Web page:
The iPhone's "Accessibility" menu is one of those options that's very easy to overlook but incredibly handy in certain situations. You can set AssistiveTouch to help navigate your device, use a Bluetooth mouse when your screen is acting up, and enable the red screen filter for nighttime escapades. For as long as the menu has been available, it's been in the "General" settings, but not in iOS 13.
While Accessibility is located within the General page of the Settings app in iOS 12 and under, Apple has since grown to realize just how important the setting is. It's included more essential options such as Voice Control, a totally hands-free experience, and in doing so, the Accessibility menu has moved to a more prominent spot — the main Settings page. In doing so, Accessibility has also been cleaned up and organized, so there are more sub-menus, so options inside have also moved.
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For instance, AssistiveTouch, Reachability, 3D Touch (or Haptic Touch), Touch Accommodations, Tap to Wake, Shake to Undo, Vibration, and Call Audio Routing have been bundled together in the new "Touch" menu under the Physical and Motor section. Previously, they all had separate menus on the main Accessibility page under Interaction.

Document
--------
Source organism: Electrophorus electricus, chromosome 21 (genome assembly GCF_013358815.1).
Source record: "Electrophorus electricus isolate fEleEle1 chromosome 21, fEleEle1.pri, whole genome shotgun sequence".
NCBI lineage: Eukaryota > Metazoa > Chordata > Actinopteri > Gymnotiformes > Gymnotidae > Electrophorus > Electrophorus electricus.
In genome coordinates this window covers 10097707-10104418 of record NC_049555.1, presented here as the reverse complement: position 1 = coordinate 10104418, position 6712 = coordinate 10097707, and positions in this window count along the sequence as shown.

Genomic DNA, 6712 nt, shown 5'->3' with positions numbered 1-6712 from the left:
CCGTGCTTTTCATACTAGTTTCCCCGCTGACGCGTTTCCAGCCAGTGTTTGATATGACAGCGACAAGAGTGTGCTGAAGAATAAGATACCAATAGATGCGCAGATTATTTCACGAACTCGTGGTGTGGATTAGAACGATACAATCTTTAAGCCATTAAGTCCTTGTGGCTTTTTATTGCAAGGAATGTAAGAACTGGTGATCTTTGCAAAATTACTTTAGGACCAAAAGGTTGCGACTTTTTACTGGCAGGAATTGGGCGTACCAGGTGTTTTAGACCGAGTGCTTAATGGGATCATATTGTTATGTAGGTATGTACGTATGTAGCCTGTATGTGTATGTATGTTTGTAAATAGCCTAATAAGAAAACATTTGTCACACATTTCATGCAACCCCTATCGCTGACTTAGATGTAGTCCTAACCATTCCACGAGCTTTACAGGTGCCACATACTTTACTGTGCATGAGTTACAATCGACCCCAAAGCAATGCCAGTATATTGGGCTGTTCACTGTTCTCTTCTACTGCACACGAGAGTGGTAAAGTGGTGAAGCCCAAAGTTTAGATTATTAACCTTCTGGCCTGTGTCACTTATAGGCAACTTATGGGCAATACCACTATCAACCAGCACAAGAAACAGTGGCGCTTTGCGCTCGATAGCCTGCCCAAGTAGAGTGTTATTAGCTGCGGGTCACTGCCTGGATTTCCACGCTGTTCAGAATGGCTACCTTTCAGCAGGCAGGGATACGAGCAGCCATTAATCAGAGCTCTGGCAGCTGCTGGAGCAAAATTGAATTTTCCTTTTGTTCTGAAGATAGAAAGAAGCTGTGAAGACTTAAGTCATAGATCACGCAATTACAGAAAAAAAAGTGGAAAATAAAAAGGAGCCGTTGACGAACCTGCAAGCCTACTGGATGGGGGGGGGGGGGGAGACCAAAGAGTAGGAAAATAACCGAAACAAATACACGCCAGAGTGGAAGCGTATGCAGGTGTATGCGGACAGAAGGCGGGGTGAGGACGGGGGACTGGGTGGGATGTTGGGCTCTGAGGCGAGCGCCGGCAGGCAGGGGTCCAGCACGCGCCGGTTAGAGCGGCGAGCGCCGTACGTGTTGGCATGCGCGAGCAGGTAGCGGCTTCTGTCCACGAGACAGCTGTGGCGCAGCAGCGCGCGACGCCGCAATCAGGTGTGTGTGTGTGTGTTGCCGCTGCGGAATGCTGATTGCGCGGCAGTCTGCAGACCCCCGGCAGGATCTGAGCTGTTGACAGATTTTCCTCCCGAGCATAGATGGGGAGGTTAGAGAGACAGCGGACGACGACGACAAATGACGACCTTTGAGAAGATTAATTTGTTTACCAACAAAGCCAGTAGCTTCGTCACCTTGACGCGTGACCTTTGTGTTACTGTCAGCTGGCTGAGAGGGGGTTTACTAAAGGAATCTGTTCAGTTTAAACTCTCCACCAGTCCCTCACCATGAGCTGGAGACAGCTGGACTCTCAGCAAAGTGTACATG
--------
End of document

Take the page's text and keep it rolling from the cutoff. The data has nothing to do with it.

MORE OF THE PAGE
Display Accommodations, which used to house Invert Colors, Color Filters, Auto-Brightness, and Reduce White Point, is called "Display & Text Size" in iOS 13. In it, the Invert Colors menu has been split off into separate toggles for Smart Invert and Classic Invert.
The new menu also pulled in more options from the main Vision section, including Bold Text, Larger Text, Button Shapes, On/Off Labels, Reduce Transparency, and Increase Contrast. Plus, there's a new "Differentiate Without Color" option.
The Reduce Motion setting that used to be in the Vision section is now a part of a new collection under Vision called "Motion." In it, there are two new settings for "Auto-Play Message Effects" and "Auto-Play Video Previews."
Speech in Vision has been renamed "Spoken Content" and includes all the same options except "Highlight Content," which highlighted text as it was spoken. That option was removed entirely. Also in the new Vision section is "Audio Descriptions," which used to be in the Hearing section.
As different as the layout is, the new Accessibility menu still maintains some familiar elements to help ensure you grow accustomed to it in as little time as possible. The all-important Accessibility Shortcut setting is still located on the bottom of the page, though it's been now grouped with Siri and Guided access under a General section. Siri used to be in the Hearing section.
The "Face ID & Attention" setting from the old Vision section is now in the Physical and Motor section. And it's joined by Switch Control, Side Button (or Home Button), and Keyboards from the old Interaction section. Additionally, there's also the new Voice Control feature, as well as a new Apple TV Remote option.
The new Hearing section still has Hearing Devices and RTT/TTY, but the LED Flash for Alerts, Mono Audio, Phone Noise Cancellation, and the Balance slider are now in a sub-menu called "Audio/Visual." Subtitles & Captioning has also moved to Hearing from the old Media section.
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